Trying Again To Be Cool With VideoStudio

Bruce Von Stiers

Several months ago I evaluated Ulead's Video Studio 3.0. I gave the product a pretty good review. Now there is version 4.0 of VideoStudio out on the market. I thought that it would be a good idea to see what new and unusual things have been added to the product.

For those of you who don't know what it does, Ulead VideoStudio 4.0 is a complete video capturing and editing program.

Some of the new features that are in 4.0 include complete DV editing and Native MPEG-2 editing. With the DV feature, you can now capture, edit and maintain a Digital Video format for better full, frame video output. The MPEG-2 feature lets you accomplish DVD quality file output with minimal effort and immense disk drive space savings.

Another new feature is the Device Control. This feature lets you control the functions of your Dv or D8 camcorder from within the VideoStudio program. For those of you who like to add titles and credits to your videos, VideoStudio 4.0 has a great new feature. You now have unlimited scrolling titles and credits.

As MP3 is such a hot medium, Ulead Systems decided to take advantage of it. You can now add MP3 audio files to your video.

Some of the holdover features from version 3.0 include Storyboard/Timeline views and a huge selection of transitions. A Storyboard helps give a visual representation of your video. The Timeline gives an accurate time setting for the video.

Transitions are the special effects that occur between video frames. A Dissolve transition will have a frame slowly dissolve from the screen into another one. A Barn Door transition will have the picture on the screen fold open like barn doors and disappear leaving a new video frame in it's place. There are two major parts of the VideoStudio program. The first part is the Video Wizard. This is a digital editing program that takes the work away from you and streamlines it for a quick, easy way to make movies. The second part is the Ulead VideoStudio, which is the workhorse of the program. Here you will go step by step to create an extraordinary video file.

Using the Video Wizard does all of the work for you. Give your project a name and then move on to the next step, Get Video. With this step, Video Wizard grabs video from a source device and places it in the Preview window. Adding more clips is easy.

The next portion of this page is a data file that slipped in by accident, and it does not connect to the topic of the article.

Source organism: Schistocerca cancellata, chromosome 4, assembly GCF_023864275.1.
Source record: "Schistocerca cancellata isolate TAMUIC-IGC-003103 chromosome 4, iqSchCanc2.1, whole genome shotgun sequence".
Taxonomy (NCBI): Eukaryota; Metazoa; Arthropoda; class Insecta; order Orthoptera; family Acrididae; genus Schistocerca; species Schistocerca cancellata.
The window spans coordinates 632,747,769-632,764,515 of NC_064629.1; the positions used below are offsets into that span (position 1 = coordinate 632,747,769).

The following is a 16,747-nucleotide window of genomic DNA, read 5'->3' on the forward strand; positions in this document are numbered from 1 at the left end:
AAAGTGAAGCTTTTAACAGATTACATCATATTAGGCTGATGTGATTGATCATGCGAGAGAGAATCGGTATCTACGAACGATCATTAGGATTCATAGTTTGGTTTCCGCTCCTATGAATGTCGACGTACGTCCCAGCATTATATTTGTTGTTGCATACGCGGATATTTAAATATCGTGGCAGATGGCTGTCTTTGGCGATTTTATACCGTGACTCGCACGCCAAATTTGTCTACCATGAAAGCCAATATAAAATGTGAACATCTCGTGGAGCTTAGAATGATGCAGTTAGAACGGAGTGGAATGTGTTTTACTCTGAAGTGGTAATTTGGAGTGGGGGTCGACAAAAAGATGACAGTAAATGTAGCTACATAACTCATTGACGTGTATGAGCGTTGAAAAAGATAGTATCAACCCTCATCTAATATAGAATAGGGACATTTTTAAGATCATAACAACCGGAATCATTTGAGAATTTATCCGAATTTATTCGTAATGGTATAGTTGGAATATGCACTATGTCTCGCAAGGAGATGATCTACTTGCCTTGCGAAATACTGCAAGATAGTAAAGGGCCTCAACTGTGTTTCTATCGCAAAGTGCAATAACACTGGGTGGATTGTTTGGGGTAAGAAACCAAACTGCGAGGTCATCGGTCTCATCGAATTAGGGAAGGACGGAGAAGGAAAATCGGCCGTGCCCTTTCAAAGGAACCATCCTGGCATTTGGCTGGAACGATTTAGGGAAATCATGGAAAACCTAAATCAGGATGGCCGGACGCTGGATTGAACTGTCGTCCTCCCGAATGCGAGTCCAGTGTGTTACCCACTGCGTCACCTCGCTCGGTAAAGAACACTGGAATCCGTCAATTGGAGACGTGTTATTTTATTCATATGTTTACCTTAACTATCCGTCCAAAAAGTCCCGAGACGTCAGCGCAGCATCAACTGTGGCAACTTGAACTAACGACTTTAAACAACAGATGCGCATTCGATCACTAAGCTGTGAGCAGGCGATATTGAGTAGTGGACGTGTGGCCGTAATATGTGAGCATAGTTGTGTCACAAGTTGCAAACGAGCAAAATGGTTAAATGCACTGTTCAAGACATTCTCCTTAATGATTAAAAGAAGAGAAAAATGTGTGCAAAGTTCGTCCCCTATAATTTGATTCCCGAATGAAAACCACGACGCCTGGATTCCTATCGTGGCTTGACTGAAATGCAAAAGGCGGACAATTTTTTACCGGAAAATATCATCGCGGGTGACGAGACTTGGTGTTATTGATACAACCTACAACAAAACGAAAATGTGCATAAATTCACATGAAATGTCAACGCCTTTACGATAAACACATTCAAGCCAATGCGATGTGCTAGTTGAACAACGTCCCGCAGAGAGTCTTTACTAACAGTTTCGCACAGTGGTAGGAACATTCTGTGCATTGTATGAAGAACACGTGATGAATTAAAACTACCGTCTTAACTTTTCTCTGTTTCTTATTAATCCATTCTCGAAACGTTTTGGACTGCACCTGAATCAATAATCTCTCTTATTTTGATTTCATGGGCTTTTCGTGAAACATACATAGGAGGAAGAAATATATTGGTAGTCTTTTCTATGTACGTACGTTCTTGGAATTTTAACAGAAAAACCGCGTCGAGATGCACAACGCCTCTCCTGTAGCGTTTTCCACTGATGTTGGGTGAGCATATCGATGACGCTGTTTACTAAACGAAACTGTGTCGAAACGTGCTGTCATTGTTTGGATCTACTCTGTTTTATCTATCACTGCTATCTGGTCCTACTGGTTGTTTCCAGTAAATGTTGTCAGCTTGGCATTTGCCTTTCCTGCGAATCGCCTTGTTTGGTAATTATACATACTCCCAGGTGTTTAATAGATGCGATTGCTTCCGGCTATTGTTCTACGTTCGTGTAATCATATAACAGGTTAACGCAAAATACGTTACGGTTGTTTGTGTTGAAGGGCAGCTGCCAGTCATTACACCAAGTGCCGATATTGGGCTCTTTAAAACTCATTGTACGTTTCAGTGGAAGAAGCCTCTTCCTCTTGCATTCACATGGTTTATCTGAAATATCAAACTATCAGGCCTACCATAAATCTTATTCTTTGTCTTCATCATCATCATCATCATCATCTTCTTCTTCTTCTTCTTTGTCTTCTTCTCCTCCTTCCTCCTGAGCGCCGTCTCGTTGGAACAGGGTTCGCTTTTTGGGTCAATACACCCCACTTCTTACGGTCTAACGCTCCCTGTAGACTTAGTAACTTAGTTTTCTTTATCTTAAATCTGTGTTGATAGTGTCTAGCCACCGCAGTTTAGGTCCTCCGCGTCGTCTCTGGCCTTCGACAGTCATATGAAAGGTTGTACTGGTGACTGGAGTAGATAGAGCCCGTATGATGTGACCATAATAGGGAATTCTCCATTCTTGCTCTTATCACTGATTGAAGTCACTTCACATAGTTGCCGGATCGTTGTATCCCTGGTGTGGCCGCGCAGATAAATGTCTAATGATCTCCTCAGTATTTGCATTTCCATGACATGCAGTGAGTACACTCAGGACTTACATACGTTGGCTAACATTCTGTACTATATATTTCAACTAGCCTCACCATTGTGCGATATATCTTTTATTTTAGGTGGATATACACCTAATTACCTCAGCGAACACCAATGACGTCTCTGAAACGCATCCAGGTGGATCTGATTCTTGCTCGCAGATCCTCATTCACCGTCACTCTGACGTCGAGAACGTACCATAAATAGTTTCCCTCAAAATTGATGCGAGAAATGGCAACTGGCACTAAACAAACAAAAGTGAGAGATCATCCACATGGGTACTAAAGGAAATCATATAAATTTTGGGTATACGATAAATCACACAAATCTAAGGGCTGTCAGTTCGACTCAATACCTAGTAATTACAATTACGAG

The Video Wizard then arranges the clips any way that you want. Add special effects (transitions) between clips. You can also trim the length of a clip using the Trim Video feature. You can add an audio file (think MP3) and put a title or opening credits on the movie. From there, click on the Create button and Video Wizard puts everything together in a video file for you. The last step is to play the video to see how it came out.

The main part, Video Studio, has a lot of buttons to push and things to drag and drop. The main screen puts together the various areas of the program put into a user-friendly interface. There is an Options panel that has all of the buttons and controls for the video clips. This area lets you determine the length of each clip. There is the Preview window and the Library window. In the Preview window you see what you've accomplished before the final output. The Library window contains all of the clips you're using for your movie. Beneath the Preview window are VCR type buttons to view the video. There is a Trim bar to slim down a clip.

At the bottom of the interface are the visual timeline tracks. There are four different tracks in the timeline. The top track is for adding either a video clip or an image. The second track is for adding text to a video frame. The third and fourth tracks are for adding sound to the movie.

When it's all done you've created a really cool video file that you can send to other people. The file can be saved in several formats including avi, mov and rm. You can add the video to a Web page or put together an electronic greeting card. The video can also be exported into an e-mail message.

A question that I posed in my review of VideoStudio 3.0 was about its ease of use. I told of long compiling time because of my Pentium 200 without MMX. Well, this time out I was using a Pentium III 550, so I didn't have any compile timing problem. As a matter of fact, the video compiled so fast that I thought the program messed up. But it was okay and I ended up with a nice little video of sights and sounds from one of my favorite games, Boss Rally. VideoStudio 4.0 is very easy to use and fun to play with.

Keep in mind that this is not a professional level program like Adobe's Premiere so don't expect something that'll run on MTV. But then again, with what's on music videos these days, you might have an instant hit.

The system requirements have been upped a little bit with this new version. They are as follows: Pentium II 266. Windows 95, 98, NT 4 or Windows 2000. 32 MB of RAM and 80 MB of free hard drive space. A CD-ROM drive is needed along with a pointing device such as a mouse.

If you are going to be using the DV features, a Pentium II 300 is needed. You'll also need an IEEE-1394 card and a DV camcorder. Your hard drive will have to be fast enough to accommodate a 3.6 MB per second transfer rate.

If you want a program that lets you put together videos in just minutes, Ulead Video Studio is great. It's fast, user friendly and inexpensive.

You can pick up a copy of Ulead Video Studio at your local retailer for about $ 90. If you have version 3.0, the upgrade is only $ 49.99. If you want to know more about the product, visit the Ulead Systems web site. The Ulead Systems site can be found at


Copyright © 2000 Bruce E. Von Stiers